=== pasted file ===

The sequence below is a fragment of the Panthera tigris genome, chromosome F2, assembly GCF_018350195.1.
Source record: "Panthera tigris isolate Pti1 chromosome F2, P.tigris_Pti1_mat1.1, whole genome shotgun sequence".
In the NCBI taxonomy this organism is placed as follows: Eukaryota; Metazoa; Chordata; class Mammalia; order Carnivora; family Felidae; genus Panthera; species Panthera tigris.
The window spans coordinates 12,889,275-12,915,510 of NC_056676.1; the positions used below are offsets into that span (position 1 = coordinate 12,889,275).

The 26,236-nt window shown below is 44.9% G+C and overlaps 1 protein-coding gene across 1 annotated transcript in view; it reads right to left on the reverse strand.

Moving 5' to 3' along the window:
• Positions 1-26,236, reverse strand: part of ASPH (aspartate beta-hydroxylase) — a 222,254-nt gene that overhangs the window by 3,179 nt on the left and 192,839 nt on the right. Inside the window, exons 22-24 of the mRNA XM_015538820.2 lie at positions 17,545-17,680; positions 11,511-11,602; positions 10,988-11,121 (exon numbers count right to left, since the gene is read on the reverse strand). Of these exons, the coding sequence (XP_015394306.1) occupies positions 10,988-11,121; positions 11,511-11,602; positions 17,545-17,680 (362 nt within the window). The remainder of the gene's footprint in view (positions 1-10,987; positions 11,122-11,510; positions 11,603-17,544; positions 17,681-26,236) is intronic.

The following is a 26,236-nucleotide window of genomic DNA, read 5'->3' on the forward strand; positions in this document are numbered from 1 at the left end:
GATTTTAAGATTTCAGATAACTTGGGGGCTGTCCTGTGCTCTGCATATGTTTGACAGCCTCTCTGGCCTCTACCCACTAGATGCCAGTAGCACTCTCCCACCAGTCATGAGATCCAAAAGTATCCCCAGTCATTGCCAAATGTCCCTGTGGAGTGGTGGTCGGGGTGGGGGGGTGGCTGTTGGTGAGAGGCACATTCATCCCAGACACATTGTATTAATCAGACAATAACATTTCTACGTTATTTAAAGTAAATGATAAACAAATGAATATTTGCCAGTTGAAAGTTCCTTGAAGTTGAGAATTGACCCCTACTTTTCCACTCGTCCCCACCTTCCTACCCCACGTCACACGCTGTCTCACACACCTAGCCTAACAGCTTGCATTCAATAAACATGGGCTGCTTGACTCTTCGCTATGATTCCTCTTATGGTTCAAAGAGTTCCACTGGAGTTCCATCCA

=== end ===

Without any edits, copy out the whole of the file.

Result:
The sequence below is a fragment of the Panthera tigris genome, chromosome F2, assembly GCF_018350195.1.
Source record: "Panthera tigris isolate Pti1 chromosome F2, P.tigris_Pti1_mat1.1, whole genome shotgun sequence".
In the NCBI taxonomy this organism is placed as follows: Eukaryota; Metazoa; Chordata; class Mammalia; order Carnivora; family Felidae; genus Panthera; species Panthera tigris.
The window spans coordinates 12,889,275-12,915,510 of NC_056676.1; the positions used below are offsets into that span (position 1 = coordinate 12,889,275).

The 26,236-nt window shown below is 44.9% G+C and overlaps 1 protein-coding gene across 1 annotated transcript in view; it reads right to left on the reverse strand.

Moving 5' to 3' along the window:
• Positions 1-26,236, reverse strand: part of ASPH (aspartate beta-hydroxylase) — a 222,254-nt gene that overhangs the window by 3,179 nt on the left and 192,839 nt on the right. Inside the window, exons 22-24 of the mRNA XM_015538820.2 lie at positions 17,545-17,680; positions 11,511-11,602; positions 10,988-11,121 (exon numbers count right to left, since the gene is read on the reverse strand). Of these exons, the coding sequence (XP_015394306.1) occupies positions 10,988-11,121; positions 11,511-11,602; positions 17,545-17,680 (362 nt within the window). The remainder of the gene's footprint in view (positions 1-10,987; positions 11,122-11,510; positions 11,603-17,544; positions 17,681-26,236) is intronic.

The following is a 26,236-nucleotide window of genomic DNA, read 5'->3' on the forward strand; positions in this document are numbered from 1 at the left end:
GATTTTAAGATTTCAGATAACTTGGGGGCTGTCCTGTGCTCTGCATATGTTTGACAGCCTCTCTGGCCTCTACCCACTAGATGCCAGTAGCACTCTCCCACCAGTCATGAGATCCAAAAGTATCCCCAGTCATTGCCAAATGTCCCTGTGGAGTGGTGGTCGGGGTGGGGGGGTGGCTGTTGGTGAGAGGCACATTCATCCCAGACACATTGTATTAATCAGACAATAACATTTCTACGTTATTTAAAGTAAATGATAAACAAATGAATATTTGCCAGTTGAAAGTTCCTTGAAGTTGAGAATTGACCCCTACTTTTCCACTCGTCCCCACCTTCCTACCCCACGTCACACGCTGTCTCACACACCTAGCCTAACAGCTTGCATTCAATAAACATGGGCTGCTTGACTCTTCGCTATGATTCCTCTTATGGTTCAAAGAGTTCCACTGGAGTTCCATCCA